[time-nuts] UTC and leap seconds

Hal Murray hmurray at megapathdsl.net
Fri Jun 11 12:04:17 EDT 2010


iovane at inwind.it said:
> I was wondering, why we assume that  Earth's rotation is slowing down,
> instead  that clocks are speeding up? 

The quick answer is that there is a mechanism that explains why the Earth is 
slowing down: tidal effects.  There is no corresponding way to explain why 
atomic clocks are speeding up.


How many different timekeeping mechanisms are there that are accurate enough 
to notice changes in the Earth's rotation?

Wikipedia says 2 ms/100 years and that it was noticed by Halley in 1695 and 
confirmed by Dunthorne in 1749.  I assume they were using the Earth's orbit 
around the sun as their reference clock.
  http://en.wikipedia.org/wiki/Tidal_acceleration
I think that's 6 parts in 1E12 so it takes a pretty good clock.  (I'm 
frequently amazed by how good the old astronomers were.)

The Wikipedia article discusses geological evidence: silt layers from 620 
million years ago give a calibration on the Earth's rotation and the Moon's 
orbital period.
  http://en.wikipedia.org/wiki/Tidal_acceleration#Historical_evidence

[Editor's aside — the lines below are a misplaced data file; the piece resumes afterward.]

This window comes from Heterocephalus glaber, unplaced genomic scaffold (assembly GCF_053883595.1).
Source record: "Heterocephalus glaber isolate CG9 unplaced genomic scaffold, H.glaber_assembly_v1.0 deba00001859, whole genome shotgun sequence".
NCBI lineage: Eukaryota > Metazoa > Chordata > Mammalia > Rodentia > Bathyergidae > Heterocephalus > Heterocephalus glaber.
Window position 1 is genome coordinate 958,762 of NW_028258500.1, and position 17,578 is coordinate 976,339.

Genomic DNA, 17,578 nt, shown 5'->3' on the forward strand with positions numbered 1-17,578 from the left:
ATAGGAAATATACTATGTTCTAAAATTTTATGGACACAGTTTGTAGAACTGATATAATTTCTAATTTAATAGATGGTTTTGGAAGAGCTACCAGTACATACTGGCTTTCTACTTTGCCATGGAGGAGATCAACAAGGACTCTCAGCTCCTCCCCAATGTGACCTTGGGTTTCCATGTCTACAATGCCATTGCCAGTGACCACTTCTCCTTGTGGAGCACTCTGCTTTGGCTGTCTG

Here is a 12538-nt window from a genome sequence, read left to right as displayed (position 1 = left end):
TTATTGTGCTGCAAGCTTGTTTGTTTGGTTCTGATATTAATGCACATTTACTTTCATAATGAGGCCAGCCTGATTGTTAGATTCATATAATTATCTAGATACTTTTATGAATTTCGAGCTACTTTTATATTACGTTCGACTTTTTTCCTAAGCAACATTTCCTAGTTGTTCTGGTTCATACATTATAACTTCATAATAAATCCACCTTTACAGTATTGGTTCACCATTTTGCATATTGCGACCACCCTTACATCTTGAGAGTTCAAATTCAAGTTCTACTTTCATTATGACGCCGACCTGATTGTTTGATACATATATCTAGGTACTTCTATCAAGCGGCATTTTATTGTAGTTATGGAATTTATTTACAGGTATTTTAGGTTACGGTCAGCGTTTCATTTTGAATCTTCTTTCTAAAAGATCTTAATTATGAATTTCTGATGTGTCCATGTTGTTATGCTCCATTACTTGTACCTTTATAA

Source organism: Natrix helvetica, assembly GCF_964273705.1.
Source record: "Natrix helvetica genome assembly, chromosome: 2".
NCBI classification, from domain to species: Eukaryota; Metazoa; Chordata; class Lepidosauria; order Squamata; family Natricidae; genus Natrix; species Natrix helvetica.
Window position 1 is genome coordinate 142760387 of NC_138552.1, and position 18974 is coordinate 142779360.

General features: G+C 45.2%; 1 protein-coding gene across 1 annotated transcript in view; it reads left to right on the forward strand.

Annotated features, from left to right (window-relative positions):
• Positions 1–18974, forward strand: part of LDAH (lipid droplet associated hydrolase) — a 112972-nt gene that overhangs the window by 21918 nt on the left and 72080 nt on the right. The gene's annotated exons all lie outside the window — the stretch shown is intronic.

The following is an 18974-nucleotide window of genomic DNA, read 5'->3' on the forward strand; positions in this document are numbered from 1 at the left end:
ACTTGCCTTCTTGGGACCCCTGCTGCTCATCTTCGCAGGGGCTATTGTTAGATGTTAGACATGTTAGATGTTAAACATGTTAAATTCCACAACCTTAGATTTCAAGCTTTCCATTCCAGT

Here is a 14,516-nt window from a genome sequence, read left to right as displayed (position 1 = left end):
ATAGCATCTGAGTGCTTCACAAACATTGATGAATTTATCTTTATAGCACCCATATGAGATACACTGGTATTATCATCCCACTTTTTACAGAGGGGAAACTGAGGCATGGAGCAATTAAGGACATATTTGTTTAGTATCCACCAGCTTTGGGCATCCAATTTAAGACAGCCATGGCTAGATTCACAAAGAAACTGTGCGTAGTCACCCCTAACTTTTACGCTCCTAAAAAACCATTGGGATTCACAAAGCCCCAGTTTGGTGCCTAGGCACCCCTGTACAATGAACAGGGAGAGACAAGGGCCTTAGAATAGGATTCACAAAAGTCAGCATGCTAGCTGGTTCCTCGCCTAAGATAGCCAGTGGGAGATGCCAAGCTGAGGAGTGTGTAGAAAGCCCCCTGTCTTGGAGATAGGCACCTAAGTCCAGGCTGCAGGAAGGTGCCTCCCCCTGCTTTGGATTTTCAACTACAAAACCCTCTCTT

> (Speculative hint: We accept that the universe is expanding. Might this
> affect  the fine structure of matter, including cesium atoms? Is there any
> adverse  proof? What is easier to think? a) the expansion of the universe
> doesn't affect  at all the properties of matter. b) it might.). 

It's clearly easier to think that the expansion of the universe doesn't 
effect things.  Sure, it might, and I expect a few far-out theoreticians are 
working on things like that.  But nobody has proposed a mechanism yet, nor an 
experiment that would measure it.  Science is all about measuring.  Yes, it's 
fun to wave your hands about crazy ideas, but who cares if you can't come up 
with something to measure?

I'm not really a physics wizard.  There might be some gravity terms or 
experiments I've missed.  But the universe isn't expanding very fast (at 
least not in the local region) so any effect will probably be very hard to 
measure.  Maybe dark energy will distort time.


-- 
These are my opinions, not necessarily my employer's.  I hate spam.







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